Anyway, this doesn’t mean that I was wrong about putting effort in; it just means that the appropriate effort there would not have been becoming temporary transvestites but rather emulating the girls by being friendly and persistent and smiling. Who knew. At least that year I got a T-shirt.

So Junior year rolled around, and I was very excited for the Food Drive. After all, Kelly had moved out, which meant things couldn’t go wrong nearly as much as the last couple years, I could drive, which meant freedom and power no matter how you looked at it, and I had a brand new cell phone, which made me feel really cool. Most of all, I was an upperclassman. Nothing could stop me. I was absolutely sure it was going to be a banner year for the JHS Food Drive until the day I’d planned to begin canvassing, when my friend Patrick arrived to help me out and it started to rain. I don’t mean your-mama’s-sprinklers-in-August-because-you-feel-like-it rain, either. This was Noah’s Ark rain. This was rain like a your-sister-dumping-a-whole-frickin’-bucket-on-your-head-because-you-drowned-her-Ken-doll deluge. But I was determined. Patrick and I set out for the neighborhood we’d planned on anyway, figuring that if worst came to worst we could always just get back in the van and dry off.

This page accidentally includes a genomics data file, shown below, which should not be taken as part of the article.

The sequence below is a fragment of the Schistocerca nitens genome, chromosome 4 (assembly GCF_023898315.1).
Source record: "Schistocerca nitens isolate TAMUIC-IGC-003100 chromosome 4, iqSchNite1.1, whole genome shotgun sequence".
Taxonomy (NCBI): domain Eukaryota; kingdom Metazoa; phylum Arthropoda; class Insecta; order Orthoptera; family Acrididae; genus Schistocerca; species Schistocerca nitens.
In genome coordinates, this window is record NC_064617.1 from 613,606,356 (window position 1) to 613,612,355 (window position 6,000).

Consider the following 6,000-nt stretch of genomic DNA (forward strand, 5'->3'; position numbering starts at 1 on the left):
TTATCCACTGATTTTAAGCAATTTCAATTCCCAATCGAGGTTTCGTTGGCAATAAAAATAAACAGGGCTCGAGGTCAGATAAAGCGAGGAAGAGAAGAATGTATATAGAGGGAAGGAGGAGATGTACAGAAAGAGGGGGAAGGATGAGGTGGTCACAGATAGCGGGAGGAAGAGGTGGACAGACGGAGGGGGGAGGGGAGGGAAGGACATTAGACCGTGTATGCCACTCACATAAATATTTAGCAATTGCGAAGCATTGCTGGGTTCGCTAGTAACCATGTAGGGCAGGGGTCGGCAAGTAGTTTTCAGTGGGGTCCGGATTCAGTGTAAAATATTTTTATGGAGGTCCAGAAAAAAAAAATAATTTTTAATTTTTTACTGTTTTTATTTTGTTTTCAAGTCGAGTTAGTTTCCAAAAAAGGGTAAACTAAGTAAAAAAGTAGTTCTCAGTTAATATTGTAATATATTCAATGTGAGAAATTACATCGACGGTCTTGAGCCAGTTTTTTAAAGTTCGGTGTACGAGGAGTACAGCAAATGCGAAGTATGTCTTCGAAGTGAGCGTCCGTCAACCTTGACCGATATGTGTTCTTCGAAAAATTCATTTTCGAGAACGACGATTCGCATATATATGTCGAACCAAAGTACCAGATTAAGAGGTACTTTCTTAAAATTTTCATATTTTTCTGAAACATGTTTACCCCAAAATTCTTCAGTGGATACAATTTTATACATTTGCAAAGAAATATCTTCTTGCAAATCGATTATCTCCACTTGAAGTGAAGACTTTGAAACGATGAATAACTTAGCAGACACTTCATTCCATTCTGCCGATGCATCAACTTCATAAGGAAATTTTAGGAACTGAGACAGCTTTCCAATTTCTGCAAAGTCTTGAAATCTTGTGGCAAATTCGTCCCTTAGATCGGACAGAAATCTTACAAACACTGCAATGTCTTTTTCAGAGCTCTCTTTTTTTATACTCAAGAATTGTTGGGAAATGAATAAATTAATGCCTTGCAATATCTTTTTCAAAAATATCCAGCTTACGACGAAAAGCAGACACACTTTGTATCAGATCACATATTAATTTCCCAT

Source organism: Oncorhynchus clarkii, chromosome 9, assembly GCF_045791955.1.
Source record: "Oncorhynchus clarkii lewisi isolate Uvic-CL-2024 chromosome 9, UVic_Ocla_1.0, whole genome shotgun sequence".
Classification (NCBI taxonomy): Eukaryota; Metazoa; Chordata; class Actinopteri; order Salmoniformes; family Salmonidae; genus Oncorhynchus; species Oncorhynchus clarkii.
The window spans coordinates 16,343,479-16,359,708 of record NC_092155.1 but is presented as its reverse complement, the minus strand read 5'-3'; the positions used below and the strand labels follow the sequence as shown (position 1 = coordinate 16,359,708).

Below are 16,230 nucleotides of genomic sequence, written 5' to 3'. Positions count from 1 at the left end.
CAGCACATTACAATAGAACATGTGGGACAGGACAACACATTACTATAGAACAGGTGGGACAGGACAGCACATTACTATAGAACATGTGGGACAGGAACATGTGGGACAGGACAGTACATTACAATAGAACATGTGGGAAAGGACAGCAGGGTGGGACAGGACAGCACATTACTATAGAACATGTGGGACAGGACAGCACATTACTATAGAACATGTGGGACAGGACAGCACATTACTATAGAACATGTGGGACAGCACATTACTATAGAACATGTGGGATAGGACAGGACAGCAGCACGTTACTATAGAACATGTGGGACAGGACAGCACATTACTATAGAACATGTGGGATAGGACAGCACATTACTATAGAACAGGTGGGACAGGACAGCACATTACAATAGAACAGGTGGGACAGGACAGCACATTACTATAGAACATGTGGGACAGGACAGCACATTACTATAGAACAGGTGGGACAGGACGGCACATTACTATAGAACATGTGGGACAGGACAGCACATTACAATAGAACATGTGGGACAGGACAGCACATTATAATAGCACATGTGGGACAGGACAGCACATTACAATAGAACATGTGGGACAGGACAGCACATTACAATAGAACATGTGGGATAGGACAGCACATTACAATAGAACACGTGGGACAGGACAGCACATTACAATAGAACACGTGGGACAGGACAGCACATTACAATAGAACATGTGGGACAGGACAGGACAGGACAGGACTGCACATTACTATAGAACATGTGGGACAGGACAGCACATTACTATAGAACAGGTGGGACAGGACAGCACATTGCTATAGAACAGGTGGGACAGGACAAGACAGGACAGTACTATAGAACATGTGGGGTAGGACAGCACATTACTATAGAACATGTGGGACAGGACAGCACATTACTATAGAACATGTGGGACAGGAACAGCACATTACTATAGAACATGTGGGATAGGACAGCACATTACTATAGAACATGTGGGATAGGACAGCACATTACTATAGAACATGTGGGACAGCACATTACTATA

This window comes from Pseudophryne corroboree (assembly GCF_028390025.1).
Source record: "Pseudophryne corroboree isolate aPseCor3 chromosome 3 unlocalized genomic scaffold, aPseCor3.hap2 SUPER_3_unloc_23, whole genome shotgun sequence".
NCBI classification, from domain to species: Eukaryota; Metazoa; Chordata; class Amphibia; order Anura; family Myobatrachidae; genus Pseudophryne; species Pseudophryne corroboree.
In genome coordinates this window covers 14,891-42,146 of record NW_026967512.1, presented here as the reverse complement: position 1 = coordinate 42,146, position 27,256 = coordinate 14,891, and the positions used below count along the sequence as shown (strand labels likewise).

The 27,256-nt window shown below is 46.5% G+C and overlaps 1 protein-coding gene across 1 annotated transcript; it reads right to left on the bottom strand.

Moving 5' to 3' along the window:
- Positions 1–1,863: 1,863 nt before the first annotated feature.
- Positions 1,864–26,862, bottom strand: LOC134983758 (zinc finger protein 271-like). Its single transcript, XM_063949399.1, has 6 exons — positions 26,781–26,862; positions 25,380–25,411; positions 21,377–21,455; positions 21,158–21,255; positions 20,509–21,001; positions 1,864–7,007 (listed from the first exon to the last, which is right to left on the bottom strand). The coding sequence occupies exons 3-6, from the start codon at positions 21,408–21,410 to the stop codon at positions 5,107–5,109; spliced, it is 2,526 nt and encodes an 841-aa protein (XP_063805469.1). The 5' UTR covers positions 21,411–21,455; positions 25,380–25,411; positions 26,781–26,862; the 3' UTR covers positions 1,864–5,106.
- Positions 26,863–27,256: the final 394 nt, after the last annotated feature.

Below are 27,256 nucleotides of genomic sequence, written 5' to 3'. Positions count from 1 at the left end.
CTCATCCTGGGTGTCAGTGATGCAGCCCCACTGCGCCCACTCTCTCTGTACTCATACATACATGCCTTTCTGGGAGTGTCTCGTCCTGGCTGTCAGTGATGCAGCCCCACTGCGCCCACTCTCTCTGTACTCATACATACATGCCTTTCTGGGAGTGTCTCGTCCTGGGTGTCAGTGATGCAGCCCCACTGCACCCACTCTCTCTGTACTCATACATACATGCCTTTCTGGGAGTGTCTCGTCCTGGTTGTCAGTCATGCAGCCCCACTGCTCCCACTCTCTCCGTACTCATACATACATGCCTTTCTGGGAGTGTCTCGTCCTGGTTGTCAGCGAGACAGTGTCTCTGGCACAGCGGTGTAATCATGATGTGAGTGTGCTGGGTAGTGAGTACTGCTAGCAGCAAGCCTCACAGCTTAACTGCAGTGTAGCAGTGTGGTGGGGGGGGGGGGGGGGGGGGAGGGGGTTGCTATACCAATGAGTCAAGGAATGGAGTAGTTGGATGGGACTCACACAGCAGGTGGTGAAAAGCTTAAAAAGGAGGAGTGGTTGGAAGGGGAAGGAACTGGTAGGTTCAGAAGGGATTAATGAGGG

We didn’t realize what a nice neighborhood we’d selected, though. The houses were hundreds of feet apart, and even if we drove from driveway to driveway, there were still long sprints through the downpour to get to the doors. Scanning our surroundings, Patrick casually said, “Maybe we should canvass later, Ken.” No, no, no. He didn’t understand. We were juniors, we were upperclassmen, and now was the time! I was in my groove, and any thought of giving up was treason. Canvass later? Canvass later, Ken? Yeah, paint later, Picasso! Compose later, Chopin! Teach later, Jesus! Actually, Jesus must have been listening to my arrogance, because He really tried his best to put me in my place. The first doorbell we rang brought us a weaselly-looking guy who said he’d see what he had. Trying to lift the canvassing morale while we were waiting for him to return, I cracked a joke about his appearance, something warm and witty, along the lines of “Jesus God, for his children’s sake, I hope he marries someone pretty.” I didn’t see that the intercom light was on. Oops. No soup for me. The next house found us face to face with a man who seemed nice enough, but when asked for nonperishables handed me an open, half-empty box of Cheerios. We politely told him that we could not accept opened items. He smiled, nodded, left, and returned with the same box of Cheerios, this time with the cardboard flap tucked in. Now we had to explain that the opposite of “opened” was “unopened,” not “closed.” When he came back the third time, he had removed the plastic bag of Cheerios from the cardboard box and stapled it shut, eighteen times. As far as I could tell, he wasn’t mocking us. He just didn’t quite get it. The next two houses gave us eight cans of garbanzo beans. I tried to explain to the five-year-old who was bringing us the cans that we had plenty of garbanzo beans, and he seemed to understand, but when I suggested maybe donating some box macaroni and cheese, he started to cry, so his father sprinted to the front room, saw me trying to explain myself to his bawling child, and shut the door in my face.